A decade of kicking in doors in Iraq and Afghanistan has brought the storied U.S. Navy SEALs away from their maritime roots, and with it the kind of gear that give the elite unit its distinct niche.
SEALs and their support teams began using small underwater drones for their missions roughly a decade ago, according to Naval Special Warfare Command. But the nature of the last 10 years of war, combined with budget restraints in recent years, forced them to scrap the program roughly two years ago.
Now the U.S. is preparing to pivot back to the Pacific, where Navy special operations experts say the SEALs will spend more time in wetsuits and using gear like these drones to help them on the attack.
"As the greater demand for Naval Special Warfare shifts from Afghanistan back to its original and primary maritime focus, Naval Special Warfare will be looking at its 'spectrum of capabilities,'" a NSWC spokesman says in an email to U.S. News. This will determine if it wants to invest again in these drones.
Experts in the field think this is a good idea.
"We're back to square one, where we have to re-identify the threats because we have to pivot away from the Middle East," says Chris Harmer, an analyst at the Institute for the Study of War and veteran Navy helicopter pilot who flew special operations missions during his 20-year military career.
"You have got to know the water terrain you're moving through," says Harmer, pointing to one of the missions these drones can take on. "Sub-sea surface mapping is a hell of a lot cheaper than training enough divers to do it, or sending ships in to do it."
Special operations are now leaving behind the ability to have massive logistics in Iraq and Afghanistan for a more desolate battlefield on the ocean, he says, where any gear must be hauled along.
SEALs – an abbreviation for "SEa, Air, Land" – trace their roots back to the World War II underwater demolition divers who searched for mines or other offensive weapons, and cleared beaches for landing craft. They evolved these skills on the shore during the Vietnam War, which also shaped the warriors who would go on to develop and train today's modern fighting force.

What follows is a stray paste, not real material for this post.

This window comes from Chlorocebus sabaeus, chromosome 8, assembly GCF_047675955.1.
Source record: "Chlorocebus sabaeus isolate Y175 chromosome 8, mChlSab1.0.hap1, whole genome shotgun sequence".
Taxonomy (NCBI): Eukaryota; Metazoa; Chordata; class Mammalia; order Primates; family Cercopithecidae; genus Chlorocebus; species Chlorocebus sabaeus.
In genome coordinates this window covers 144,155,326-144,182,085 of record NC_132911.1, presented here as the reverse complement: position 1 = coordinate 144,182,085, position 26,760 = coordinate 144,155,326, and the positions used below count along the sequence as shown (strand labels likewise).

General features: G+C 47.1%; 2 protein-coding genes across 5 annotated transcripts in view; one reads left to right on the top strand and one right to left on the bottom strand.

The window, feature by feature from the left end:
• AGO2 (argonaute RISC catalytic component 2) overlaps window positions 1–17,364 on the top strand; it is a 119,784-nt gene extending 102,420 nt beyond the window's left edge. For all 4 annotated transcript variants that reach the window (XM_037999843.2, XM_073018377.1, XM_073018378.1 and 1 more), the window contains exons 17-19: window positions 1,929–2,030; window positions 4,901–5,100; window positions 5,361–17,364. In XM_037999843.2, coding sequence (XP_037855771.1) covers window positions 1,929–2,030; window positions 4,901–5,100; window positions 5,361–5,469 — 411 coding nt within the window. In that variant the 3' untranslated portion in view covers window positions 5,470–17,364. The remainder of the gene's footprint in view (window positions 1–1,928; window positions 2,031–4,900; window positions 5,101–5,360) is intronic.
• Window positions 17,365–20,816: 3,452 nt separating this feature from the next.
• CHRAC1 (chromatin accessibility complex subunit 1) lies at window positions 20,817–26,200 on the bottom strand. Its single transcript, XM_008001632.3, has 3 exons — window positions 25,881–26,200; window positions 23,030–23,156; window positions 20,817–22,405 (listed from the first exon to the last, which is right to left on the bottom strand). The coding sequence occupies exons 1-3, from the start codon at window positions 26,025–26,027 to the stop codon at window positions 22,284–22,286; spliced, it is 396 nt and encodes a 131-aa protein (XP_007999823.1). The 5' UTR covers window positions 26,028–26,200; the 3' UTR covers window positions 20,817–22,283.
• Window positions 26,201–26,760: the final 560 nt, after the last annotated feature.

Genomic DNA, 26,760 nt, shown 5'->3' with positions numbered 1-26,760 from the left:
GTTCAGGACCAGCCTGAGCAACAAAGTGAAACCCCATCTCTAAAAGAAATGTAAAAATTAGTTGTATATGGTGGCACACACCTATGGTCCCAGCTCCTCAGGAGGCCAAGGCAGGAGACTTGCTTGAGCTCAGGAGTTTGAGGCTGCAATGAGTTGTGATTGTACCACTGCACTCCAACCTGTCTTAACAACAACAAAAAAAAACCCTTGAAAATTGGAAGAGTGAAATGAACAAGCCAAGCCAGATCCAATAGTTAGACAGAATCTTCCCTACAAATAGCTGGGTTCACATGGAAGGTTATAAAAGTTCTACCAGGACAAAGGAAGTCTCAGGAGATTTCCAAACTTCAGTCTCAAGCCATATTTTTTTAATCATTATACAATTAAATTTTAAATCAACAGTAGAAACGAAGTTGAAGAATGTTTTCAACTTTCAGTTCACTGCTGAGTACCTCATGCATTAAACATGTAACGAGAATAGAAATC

Harmer says Navy headquarters has become a little paranoid about the SEALs losing their wide-ranging core mission.
Real world operations and actual combat experience will inherently change any group of warriors, says Mike Ritland, a Navy SEAL Team 3 veteran who was deployed to Iraq before retiring.
"Once that's learned in blood, it absolutely changed some of the protocols and doctrines and how you conduct training," he says. During his tenure Ritland became an expert in a different kind of tool the SEAL teams used to assist their assaults. His book, "Trident K9 Warriors" documents his use and training of dogs in special operations warfare.
Increased use of technology, such as underwater drones, plays a comparatively larger role on the battlefield, he says. Though operators at this caliber are reluctant to rely entirely on any piece of equipment that could fail.
"No matter how high speed it is, if you don't have guys who are physically and mentally capable enough, [and] competent enough to pull that mission off, all of that is useless," he says.
"The caliber of the man and the selection course he goes through is without a doubt the most single important piece of technology that exists in modern warfare."
Ritland points to an important piece of the SEAL's next 10 years of warfare, performing what one senior officer privately tells U.S. News is a re-evolution to the Pacific.
Another SEAL veteran from before Sept. 11 says he sees the brand of training that Navy Special Warfare employs in how his comrades adapt from the jungles of Vietnam, to the urban centers of South America and to the mountains and deserts of Iraq and Afghanistan.
"The cool thing about SEALs is this last decade allows us to show the skills we have on land as well," says Stew Smith, a SEAL officer who retired in 1999.